Christ Is Risen: He is Risen Indeed

Happy Easter to all of you.  Christ is Risen.

Today, I have enjoyed Resurrection Sunday with its time of rest before church, the wonderful service, singing and communion at the Mennonite church where we attend; the fabulous dinner we shared with our housemates, our good friend Cate, and Emily’s folks (who are in town this week) was a great way to celebrate the Lord’s resurrection together; and finally I really loved the short homily offered by Pope Benedict on this Holy Day.

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I wanted to point out his message because I really loved what he shared from the Gospel accounts concerning Christ’s suffering and resurrection and how this event, which we celebrate as a worldwide people of faith, has not removed violence, evil and suffering from this world, “but has vanquished them at their roots by the superabundance of his grace.”

The Pope woes the vast suffering and violence in the world today, as he reflects upon Christ’s own suffering and work on the cross.  His  message is well worth reading and reflecting upon.

Here is part of the message:

“My Lord and my God!” We too renew that profession of faith of Thomas. I have chosen these words for my Easter greetings this year, because humanity today expects from Christians a renewed witness to the resurrection of Christ; it needs to encounter him and to know him as true God and true man. If we can recognize in this Apostle the doubts and uncertainties of so many Christians today, the fears and disappointments of many of our contemporaries, with him we can also rediscover with renewed conviction, faith in Christ dead and risen for us. This faith, handed down through the centuries by the successors of the Apostles, continues on because the Risen Lord dies no more. He lives in the Church and guides it firmly towards the fulfilment of his eternal design of salvation.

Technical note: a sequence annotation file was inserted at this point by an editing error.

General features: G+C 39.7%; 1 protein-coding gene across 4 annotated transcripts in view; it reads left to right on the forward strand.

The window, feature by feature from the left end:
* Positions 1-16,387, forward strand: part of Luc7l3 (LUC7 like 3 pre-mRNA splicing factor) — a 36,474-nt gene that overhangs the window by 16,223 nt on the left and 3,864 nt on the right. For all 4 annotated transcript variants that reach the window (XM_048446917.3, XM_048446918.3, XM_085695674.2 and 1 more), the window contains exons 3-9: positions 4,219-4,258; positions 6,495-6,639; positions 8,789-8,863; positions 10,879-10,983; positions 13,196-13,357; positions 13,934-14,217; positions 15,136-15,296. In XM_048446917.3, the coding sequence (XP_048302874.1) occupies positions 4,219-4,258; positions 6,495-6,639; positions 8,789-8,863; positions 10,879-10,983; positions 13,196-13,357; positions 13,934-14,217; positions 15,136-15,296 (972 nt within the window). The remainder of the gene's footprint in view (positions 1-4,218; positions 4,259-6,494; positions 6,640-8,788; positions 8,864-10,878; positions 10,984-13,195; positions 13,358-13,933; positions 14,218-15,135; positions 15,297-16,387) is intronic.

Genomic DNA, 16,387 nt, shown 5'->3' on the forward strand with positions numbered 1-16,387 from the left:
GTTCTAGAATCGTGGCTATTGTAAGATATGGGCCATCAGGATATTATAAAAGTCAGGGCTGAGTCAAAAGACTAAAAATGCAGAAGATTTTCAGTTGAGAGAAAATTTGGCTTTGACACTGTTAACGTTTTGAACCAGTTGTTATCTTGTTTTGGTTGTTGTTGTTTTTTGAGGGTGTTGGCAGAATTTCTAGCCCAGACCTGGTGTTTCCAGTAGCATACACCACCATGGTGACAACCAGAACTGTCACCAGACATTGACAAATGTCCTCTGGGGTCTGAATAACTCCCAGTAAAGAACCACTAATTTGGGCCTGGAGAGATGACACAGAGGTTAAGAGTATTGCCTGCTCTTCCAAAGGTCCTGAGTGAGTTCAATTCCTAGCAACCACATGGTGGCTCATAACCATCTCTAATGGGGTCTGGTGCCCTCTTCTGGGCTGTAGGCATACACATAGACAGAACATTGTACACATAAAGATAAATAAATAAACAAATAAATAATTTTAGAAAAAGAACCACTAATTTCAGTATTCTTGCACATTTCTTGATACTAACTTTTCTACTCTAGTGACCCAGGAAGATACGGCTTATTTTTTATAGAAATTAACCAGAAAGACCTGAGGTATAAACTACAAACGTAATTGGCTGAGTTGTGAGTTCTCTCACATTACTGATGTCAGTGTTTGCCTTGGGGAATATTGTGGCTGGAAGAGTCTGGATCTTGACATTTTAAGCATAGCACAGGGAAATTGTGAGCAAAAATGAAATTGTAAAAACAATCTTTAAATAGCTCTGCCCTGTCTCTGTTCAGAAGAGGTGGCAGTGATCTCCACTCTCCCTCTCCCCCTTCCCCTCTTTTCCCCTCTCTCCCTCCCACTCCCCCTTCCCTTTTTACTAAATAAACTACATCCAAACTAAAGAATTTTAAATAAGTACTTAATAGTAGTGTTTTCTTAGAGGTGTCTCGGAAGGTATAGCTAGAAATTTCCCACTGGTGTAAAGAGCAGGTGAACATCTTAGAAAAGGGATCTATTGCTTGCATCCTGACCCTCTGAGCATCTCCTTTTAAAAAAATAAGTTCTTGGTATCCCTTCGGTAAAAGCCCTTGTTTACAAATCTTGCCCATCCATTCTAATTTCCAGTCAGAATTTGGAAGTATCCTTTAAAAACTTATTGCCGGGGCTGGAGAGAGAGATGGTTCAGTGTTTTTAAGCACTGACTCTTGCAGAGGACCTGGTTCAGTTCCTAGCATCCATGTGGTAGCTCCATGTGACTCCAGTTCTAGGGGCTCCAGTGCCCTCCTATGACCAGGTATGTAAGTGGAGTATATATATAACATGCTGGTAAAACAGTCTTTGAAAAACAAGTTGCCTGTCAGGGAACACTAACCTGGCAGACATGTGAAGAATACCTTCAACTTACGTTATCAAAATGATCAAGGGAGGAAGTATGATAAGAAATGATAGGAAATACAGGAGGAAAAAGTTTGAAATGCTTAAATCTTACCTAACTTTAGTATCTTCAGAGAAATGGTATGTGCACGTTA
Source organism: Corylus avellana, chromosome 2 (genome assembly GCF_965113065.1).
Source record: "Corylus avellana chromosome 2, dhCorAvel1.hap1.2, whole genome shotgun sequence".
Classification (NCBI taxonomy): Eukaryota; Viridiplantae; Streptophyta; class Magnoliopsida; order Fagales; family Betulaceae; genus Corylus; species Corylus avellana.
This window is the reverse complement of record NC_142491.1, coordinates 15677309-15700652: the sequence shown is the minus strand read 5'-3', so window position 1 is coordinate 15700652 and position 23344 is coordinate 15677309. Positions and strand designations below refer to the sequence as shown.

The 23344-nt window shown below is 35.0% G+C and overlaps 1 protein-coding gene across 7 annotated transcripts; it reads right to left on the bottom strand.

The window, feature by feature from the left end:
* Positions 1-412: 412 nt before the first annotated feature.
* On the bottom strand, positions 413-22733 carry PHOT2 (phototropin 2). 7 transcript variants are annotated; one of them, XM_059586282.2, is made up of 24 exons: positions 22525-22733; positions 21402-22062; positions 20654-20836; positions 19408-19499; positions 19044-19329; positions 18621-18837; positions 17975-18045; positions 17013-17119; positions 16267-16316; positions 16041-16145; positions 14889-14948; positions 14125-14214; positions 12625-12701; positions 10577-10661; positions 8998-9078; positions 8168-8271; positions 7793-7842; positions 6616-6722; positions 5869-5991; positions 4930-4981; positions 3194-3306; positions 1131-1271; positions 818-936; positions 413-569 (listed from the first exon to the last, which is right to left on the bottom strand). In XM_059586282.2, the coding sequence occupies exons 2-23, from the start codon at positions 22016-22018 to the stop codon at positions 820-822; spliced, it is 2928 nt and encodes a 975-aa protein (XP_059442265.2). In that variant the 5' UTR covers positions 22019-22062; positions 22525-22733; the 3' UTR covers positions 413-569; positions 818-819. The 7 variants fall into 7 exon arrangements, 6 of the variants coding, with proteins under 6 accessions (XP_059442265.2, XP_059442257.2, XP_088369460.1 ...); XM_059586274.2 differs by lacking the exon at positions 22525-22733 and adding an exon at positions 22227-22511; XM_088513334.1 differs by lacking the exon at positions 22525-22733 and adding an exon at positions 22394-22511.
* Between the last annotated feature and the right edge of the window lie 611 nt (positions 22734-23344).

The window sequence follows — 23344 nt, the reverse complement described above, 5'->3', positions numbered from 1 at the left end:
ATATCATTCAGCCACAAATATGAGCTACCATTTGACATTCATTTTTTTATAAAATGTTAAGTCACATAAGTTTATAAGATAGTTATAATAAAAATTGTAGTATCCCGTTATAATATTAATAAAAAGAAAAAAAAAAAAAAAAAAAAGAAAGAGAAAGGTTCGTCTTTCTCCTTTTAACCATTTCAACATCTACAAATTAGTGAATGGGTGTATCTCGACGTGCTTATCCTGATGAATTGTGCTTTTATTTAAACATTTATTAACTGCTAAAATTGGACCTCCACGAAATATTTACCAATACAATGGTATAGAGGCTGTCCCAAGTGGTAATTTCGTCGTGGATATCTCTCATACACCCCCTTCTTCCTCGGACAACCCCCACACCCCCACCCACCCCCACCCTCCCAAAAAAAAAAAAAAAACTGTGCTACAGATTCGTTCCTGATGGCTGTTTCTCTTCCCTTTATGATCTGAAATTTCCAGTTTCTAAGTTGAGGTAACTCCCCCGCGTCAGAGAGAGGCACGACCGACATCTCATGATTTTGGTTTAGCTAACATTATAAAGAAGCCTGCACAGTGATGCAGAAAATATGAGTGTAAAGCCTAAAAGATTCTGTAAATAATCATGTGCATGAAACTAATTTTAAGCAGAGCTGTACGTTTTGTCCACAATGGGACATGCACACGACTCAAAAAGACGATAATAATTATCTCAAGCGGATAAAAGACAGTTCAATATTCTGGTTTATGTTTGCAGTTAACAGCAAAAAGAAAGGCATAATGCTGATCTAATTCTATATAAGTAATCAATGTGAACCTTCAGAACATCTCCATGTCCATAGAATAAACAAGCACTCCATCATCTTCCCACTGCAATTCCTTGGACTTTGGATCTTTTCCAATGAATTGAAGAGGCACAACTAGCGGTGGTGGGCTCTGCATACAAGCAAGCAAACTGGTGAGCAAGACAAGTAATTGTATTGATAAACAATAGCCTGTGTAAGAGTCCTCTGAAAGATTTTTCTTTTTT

We may all be tempted by the disbelief of Thomas. Suffering, evil, injustice, death, especially when it strikes the innocent such as children who are victims of war and terrorism, of sickness and hunger, does not all of this put our faith to the test? Paradoxically the disbelief of Thomas is most valuable to us in these cases because it helps to purify all false concepts of God and leads us to discover his true face: the face of a God who, in Christ, has taken upon himself the wounds of injured humanity. Thomas has received from the Lord, and has in turn transmitted to the Church, the gift of a faith put to the test by the passion and death of Jesus and confirmed by meeting him risen. His faith was almost dead but was born again thanks to his touching the wounds of Christ, those wounds that the Risen One did not hide but showed, and continues to point out to us in the trials and sufferings of every human being.

“By his wounds you have been healed” (1 Pt 2:24). This is the message Peter addressed to the early converts. Those wounds that, in the beginning were an obstacle for Thomas’s faith, being a sign of Jesus’ apparent failure, those same wounds have become in his encounter with the Risen One, signs of a victorious love. These wounds that Christ has received for love of us help us to understand who God is and to repeat: “My Lord and my God!” Only a God who loves us to the extent of taking upon himself our wounds and our pain, especially innocent suffering, is worthy of faith.

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